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USA UK and Malta News
08/11/2007 - 23:31

EditoWeb USA NeWs: New Jersey Democrats Grapple With Rebuke of Stem Cell Initiative


TRENTON, Stung and puzzled by the defeat of a ballot initiative to borrow $450 million for stem cell research, leading Democrats in New Jersey struggled on Wednesday to explain why they were repudiated by voters and how they planned to finance the biomedical research for a center already under construction.

Until Tuesday evening, state officials had said they were confident that the measure — intended to catapult New Jersey to the forefront of an intense race with other states to lead the way in stem cell research — would easily pass. Recent polls indicated voters were solidly in favor of the initiative, and Gov. Jon S. Corzine had even contributed $150,000 of his own money to it.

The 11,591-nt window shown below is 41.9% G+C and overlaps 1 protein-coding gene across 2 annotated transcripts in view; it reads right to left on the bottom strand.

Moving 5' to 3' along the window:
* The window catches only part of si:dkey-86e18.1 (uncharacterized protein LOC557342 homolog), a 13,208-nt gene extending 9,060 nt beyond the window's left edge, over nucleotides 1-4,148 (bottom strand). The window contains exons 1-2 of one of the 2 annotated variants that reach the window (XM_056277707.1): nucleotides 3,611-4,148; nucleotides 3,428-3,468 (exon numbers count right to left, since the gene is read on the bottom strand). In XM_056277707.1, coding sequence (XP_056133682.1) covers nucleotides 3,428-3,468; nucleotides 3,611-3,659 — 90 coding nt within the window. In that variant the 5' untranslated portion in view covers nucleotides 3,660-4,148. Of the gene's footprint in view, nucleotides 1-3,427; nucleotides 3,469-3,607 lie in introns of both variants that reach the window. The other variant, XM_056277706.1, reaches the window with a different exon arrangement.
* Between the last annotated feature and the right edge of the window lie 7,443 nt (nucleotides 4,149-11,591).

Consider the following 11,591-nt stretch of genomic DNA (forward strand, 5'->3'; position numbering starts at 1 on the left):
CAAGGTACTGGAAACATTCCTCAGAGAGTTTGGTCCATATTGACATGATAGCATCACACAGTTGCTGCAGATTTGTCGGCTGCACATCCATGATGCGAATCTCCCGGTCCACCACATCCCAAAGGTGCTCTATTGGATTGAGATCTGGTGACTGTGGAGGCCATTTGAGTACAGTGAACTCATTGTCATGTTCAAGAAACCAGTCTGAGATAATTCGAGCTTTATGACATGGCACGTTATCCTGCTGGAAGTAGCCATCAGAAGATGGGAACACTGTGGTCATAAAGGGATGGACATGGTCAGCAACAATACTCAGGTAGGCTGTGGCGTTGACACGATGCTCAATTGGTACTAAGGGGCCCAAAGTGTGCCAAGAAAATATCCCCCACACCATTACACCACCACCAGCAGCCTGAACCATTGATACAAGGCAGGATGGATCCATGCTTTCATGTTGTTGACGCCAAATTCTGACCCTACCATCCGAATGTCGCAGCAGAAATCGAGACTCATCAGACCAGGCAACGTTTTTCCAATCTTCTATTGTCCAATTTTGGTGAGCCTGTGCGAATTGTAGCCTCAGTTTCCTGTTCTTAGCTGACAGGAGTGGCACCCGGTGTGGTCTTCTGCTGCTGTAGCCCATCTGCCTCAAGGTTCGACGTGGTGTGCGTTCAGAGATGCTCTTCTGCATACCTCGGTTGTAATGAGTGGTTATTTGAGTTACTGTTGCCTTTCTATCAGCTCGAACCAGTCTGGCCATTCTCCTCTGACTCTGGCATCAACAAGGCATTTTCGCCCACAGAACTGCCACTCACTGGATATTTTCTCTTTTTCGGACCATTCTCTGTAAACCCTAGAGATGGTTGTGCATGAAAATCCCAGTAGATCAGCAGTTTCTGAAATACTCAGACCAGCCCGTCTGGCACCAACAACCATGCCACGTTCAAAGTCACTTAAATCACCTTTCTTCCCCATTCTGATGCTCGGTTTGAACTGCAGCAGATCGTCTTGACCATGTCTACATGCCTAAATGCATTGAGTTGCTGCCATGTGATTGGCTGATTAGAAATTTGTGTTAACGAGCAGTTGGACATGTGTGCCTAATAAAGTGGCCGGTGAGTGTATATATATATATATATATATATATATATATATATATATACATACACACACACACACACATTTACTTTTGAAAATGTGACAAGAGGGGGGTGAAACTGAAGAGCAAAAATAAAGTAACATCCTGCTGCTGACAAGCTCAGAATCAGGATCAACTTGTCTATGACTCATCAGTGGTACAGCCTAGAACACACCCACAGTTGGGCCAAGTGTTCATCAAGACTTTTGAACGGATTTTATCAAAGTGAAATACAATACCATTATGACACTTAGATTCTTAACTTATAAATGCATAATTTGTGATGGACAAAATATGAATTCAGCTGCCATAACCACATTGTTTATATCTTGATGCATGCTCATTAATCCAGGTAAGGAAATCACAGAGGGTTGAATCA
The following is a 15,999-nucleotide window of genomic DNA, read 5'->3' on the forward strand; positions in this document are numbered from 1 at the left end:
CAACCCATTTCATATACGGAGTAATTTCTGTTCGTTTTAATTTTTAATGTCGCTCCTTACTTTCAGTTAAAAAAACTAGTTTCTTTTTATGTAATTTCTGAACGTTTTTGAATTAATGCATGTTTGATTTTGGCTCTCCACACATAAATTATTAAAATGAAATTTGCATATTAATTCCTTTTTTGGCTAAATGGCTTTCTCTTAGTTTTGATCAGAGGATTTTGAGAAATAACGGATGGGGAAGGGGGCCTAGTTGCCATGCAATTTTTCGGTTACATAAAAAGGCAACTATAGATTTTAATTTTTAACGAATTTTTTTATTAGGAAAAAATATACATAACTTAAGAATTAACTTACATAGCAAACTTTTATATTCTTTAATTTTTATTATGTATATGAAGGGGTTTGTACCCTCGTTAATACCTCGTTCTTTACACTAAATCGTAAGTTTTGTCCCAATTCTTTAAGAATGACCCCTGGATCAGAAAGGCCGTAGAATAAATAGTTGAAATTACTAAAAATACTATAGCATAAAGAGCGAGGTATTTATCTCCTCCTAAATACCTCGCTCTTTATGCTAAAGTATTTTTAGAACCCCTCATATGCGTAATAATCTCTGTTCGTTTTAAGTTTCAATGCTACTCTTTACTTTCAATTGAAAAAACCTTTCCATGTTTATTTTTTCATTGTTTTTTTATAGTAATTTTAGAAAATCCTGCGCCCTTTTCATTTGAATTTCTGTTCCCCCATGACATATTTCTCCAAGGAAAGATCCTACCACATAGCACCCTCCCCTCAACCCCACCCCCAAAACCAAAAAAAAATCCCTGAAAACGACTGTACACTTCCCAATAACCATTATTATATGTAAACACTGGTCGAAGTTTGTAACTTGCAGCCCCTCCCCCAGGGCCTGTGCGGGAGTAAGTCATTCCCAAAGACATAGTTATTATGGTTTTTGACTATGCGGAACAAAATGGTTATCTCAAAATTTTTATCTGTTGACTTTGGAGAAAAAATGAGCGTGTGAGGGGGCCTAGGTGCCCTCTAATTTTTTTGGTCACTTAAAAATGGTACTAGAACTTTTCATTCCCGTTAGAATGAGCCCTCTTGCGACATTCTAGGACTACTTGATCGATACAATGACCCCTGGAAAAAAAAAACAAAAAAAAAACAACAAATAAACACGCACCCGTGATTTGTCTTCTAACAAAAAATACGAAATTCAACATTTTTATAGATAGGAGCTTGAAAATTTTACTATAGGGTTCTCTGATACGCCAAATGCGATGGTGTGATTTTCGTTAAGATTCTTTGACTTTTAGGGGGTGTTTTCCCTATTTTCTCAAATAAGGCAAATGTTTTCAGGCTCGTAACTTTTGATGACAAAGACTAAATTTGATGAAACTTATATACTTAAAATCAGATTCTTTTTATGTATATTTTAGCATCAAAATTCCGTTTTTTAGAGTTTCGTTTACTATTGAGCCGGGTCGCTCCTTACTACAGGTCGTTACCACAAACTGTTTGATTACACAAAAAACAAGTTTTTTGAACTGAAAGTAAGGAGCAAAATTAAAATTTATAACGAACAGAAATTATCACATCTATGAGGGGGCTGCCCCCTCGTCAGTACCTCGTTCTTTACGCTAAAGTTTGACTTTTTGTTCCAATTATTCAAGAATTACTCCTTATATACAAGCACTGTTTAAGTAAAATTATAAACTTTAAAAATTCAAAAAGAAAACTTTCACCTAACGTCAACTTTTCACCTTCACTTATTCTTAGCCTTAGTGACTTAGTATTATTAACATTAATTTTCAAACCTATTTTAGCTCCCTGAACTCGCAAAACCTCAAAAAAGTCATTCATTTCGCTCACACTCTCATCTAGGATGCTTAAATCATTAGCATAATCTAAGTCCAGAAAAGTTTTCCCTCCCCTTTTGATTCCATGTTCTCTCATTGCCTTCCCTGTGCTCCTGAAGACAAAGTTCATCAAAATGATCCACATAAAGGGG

But instead, the measure was decisively defeated, 53 percent to 47 percent. Even Middlesex County, a staunchly Democratic area where ground was recently broken for the 18-story Stem Cell Institute of New Jersey, rejected the initiative.

On Wednesday, Mr. Corzine, Senate President Richard J. Codey and other supporters of stem cell research said they had little choice but to ask the state’s pharmaceutical companies to help finance the effort and then try to squeeze money from a budget that is already facing a $3 billion shortfall.

“I do have concerns that the delay may very well limit us in a competitive world," Mr. Corzine said at a State House news conference.

He said he still believed that most residents supported the concept of stem cell research despite the objections of anti-abortion groups and the Roman Catholic Church. And he did not rule out putting the measure back on the ballot at some point, although Mr. Codey later told reporters that would not happen next year.

Democrats said the rejection of the stem cell measure taught them a broader lesson: that voters are frustrated by the bleak fiscal landscape in a state saddled with $30 billion in debt, and they do not trust Trenton to fix the problem.

“They’ve told us to resolve our alarming and pressing financial problems,” Mr. Corzine said.